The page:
Adding Custom Ajax Commands to the Add to Cart Form
Most eCommerce platforms support offering multiple product variations on a single product display page. These variations are often differentiated by named attributes, e.g. size, color, etc. In Drupal Commerce, we support all of this via Product and ProductVariation entities paired with ProductAttribute and ProductAttributeValue entities that define those differentiating attributes on each variation. Furthermore, you can fully customize your product data model by adding fields of any Drupal field type to your products and variations.
Unlike many other platforms, we support virtually unlimited variations and attributes for any product. It may seem like a small thing, but consider that Shopify, one of the largest eCommerce platforms in the world, only lets you add 3 such attributes to your products, only supports entering options via free-tagging, and offers no way to change how attributes are rendered on the Add to Cart form. This is all elementary in Drupal Commerce thanks to the strengths of Drupal's data model.
Once you've defined your product data model, you can configure how all of those fields appear on product display pages and Add to Cart forms. We provide a special feature called "field injection" that lets you include auto-updating variation fields on the page, meaning fields like images, prices, SKUs, etc. change to reflect the currently selected variation as the customer selects attributes on the Add to Cart form. On the demo product shown above, the images change as you select the color.
The core Drupal API we use to make auto-updating work is the Ajax system in the Forms API. It lets you make forms dynamic, reacting to user input and refreshing elements of the page without fully submitting the form. A recent question on Drupal Answers about this system piqued my interest, and before I knew it I'd written another example module demonstrating the solution.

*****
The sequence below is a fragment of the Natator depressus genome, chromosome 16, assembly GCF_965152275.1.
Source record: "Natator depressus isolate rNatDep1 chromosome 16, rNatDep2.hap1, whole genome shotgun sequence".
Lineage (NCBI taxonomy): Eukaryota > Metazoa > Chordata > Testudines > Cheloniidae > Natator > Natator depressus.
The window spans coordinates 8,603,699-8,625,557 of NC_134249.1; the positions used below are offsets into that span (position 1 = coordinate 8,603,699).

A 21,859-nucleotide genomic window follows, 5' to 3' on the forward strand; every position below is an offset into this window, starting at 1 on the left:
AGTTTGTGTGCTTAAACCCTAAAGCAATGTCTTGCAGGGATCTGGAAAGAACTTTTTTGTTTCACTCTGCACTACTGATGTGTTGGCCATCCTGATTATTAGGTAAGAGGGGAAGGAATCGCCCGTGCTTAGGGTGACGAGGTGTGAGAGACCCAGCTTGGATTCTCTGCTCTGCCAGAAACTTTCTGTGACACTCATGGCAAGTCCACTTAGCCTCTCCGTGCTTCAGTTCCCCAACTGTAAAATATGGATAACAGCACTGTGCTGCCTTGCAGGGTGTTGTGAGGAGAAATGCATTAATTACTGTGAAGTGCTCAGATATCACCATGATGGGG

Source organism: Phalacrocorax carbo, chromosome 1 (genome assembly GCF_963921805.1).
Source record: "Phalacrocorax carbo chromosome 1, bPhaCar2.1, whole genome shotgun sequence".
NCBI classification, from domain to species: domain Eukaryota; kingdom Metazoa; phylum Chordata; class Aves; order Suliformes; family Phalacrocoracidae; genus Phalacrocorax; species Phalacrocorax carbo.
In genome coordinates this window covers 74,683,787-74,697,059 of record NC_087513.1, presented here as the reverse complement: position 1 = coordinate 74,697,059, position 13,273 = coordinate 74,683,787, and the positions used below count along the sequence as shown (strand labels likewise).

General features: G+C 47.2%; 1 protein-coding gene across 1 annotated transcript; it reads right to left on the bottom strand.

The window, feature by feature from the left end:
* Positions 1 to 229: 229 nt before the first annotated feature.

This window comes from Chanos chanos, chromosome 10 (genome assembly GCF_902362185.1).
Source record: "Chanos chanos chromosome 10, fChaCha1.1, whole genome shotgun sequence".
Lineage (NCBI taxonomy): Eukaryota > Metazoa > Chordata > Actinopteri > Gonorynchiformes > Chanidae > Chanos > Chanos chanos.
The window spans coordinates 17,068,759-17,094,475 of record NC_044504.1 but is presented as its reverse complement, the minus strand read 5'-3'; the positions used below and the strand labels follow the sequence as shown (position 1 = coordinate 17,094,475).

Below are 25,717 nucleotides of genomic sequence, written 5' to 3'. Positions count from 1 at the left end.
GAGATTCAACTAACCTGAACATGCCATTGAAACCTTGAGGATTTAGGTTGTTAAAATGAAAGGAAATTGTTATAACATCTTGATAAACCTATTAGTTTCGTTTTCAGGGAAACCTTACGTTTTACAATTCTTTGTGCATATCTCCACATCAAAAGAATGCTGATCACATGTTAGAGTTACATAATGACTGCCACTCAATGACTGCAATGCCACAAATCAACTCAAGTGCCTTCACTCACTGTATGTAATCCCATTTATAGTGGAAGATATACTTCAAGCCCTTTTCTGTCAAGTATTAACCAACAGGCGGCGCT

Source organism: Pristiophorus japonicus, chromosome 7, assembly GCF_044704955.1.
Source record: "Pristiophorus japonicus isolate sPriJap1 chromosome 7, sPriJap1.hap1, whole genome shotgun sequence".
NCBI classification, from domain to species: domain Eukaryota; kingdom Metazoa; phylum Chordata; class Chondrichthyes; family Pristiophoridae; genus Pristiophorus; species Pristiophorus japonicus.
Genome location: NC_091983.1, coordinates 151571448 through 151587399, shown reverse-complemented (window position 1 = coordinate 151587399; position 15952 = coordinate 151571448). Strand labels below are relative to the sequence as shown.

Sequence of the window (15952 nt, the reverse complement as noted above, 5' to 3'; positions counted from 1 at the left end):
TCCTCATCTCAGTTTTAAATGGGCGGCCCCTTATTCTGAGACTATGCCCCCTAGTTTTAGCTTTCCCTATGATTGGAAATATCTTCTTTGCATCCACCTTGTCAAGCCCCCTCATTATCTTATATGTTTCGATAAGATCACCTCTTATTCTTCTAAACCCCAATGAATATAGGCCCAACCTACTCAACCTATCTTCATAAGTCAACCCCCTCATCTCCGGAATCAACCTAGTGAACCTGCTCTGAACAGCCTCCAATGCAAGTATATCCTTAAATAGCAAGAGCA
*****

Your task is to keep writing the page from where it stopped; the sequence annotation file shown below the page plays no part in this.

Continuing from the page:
The developer basically wanted to know how to hook into the Add to Cart form's Ajax to perform additional updates on the page when the variation changed. In Drupal 7 we supported this via a hook, but in Drupal 8 we do so via a custom event. Many things in Drupal 7 that were once hooks now take the shape of events, so it's a good idea to train yourself on how to find and subscribe to these events.
In the case of the Add to Cart form Ajax, you have to subscribe to an event defined in the product module named ProductEvents::PRODUCT_VARIATION_AJAX_CHANGE. This event is triggered when an Add to Cart form update represents a variation change, and the event object contains a response array that you can add Ajax commands to for the customer's browser to execute. To demonstrate this, I wrote a small example module that defines an event subscriber, associates it with the named event, and then triggers a browser alert when a product variation changes.
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